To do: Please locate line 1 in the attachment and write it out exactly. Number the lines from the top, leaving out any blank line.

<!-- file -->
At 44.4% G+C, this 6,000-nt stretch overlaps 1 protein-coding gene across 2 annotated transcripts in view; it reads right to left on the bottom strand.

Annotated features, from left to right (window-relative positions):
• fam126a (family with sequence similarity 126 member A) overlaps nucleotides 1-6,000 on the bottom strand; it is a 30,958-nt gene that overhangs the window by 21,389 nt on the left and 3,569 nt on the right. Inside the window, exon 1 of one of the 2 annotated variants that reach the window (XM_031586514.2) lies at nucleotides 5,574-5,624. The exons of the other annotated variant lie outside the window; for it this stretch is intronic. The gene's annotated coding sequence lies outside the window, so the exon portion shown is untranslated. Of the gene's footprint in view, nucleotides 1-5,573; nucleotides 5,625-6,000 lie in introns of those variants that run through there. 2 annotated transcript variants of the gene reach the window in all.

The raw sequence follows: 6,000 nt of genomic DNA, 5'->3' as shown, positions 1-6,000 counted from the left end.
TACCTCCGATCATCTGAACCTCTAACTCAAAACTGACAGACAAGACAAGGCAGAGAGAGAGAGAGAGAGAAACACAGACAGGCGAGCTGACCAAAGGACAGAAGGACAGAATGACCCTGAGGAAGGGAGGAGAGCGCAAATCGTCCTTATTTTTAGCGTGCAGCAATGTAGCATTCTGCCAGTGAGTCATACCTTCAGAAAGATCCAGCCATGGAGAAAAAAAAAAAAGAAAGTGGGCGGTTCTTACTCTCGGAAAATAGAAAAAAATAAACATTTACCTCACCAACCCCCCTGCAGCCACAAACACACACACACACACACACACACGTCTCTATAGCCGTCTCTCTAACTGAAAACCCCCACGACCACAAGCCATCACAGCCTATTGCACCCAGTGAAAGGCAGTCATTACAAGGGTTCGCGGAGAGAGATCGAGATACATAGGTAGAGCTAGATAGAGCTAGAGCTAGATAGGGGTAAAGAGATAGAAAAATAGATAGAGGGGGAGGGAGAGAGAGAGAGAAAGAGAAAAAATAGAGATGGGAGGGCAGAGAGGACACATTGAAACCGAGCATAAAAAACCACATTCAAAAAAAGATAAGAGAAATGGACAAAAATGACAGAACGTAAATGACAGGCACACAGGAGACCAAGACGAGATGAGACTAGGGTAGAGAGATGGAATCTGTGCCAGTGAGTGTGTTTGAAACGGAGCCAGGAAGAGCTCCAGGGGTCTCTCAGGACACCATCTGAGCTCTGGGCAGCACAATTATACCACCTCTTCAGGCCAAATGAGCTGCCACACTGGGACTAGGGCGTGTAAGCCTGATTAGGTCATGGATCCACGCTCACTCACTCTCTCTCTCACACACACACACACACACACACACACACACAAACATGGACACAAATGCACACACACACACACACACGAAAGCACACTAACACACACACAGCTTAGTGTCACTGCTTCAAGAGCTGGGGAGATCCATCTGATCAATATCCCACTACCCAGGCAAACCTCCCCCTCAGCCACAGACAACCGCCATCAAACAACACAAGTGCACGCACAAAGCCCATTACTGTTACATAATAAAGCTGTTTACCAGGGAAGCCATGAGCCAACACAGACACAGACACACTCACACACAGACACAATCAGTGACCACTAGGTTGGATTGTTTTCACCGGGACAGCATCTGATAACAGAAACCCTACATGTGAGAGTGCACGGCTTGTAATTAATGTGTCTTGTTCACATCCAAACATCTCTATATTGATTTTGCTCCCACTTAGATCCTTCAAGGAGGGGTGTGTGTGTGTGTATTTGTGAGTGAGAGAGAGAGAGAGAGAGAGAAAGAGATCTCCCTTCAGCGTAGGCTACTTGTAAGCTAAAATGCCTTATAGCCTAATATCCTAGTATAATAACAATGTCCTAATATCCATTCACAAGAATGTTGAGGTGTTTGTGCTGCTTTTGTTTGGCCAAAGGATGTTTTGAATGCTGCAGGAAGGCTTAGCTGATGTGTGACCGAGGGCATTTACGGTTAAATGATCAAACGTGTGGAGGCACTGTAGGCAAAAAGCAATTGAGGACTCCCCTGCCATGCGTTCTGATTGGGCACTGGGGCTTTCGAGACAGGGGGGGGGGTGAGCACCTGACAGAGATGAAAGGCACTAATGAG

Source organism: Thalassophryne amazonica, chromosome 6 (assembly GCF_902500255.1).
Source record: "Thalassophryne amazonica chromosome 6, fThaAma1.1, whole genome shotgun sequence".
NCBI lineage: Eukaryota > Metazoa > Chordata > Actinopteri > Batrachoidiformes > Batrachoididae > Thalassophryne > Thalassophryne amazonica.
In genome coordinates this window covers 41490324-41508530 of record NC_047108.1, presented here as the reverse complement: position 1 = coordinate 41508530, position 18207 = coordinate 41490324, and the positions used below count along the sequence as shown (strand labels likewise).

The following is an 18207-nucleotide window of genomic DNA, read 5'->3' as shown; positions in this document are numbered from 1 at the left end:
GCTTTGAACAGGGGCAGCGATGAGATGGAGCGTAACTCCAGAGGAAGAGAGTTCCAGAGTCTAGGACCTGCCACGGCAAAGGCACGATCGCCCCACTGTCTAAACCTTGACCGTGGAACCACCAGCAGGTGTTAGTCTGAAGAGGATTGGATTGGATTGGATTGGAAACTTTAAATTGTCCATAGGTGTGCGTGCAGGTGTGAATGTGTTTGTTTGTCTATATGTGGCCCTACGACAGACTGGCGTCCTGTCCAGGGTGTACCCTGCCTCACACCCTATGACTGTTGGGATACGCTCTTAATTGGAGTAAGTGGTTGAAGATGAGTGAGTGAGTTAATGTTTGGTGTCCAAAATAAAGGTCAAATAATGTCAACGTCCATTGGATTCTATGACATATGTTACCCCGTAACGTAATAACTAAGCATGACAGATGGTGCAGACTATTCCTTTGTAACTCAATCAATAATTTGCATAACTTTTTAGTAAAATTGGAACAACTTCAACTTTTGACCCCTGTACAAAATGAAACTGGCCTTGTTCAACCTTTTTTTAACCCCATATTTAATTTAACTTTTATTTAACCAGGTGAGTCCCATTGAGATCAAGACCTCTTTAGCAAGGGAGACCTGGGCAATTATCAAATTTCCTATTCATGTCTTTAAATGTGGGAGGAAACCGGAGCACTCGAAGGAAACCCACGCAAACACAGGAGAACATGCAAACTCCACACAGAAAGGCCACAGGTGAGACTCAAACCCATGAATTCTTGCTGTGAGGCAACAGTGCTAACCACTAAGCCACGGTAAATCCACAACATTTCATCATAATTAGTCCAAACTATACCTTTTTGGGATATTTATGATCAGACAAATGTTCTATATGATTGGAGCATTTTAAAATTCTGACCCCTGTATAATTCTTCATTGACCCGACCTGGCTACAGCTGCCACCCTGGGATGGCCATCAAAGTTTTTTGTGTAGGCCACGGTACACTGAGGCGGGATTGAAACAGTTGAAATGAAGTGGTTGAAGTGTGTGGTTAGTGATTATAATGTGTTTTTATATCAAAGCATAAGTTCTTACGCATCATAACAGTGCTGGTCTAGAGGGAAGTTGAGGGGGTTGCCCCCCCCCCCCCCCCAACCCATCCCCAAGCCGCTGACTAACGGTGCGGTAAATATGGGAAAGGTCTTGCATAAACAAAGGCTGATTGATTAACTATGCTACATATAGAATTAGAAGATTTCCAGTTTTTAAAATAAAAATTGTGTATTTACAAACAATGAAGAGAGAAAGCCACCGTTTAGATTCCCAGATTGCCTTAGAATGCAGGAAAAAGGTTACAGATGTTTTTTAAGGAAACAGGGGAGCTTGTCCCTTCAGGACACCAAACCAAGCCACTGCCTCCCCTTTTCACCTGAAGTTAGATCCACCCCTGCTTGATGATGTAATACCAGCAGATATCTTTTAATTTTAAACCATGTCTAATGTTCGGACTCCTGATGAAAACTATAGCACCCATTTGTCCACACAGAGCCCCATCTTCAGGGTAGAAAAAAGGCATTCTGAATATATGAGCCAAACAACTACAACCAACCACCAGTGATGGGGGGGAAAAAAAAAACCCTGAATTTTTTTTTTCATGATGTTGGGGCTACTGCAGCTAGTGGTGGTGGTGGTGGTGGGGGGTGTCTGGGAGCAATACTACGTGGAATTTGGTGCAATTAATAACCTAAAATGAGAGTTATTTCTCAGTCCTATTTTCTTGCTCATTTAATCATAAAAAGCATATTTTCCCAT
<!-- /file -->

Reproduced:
At 44.4% G+C, this 6,000-nt stretch overlaps 1 protein-coding gene across 2 annotated transcripts in view; it reads right to left on the bottom strand.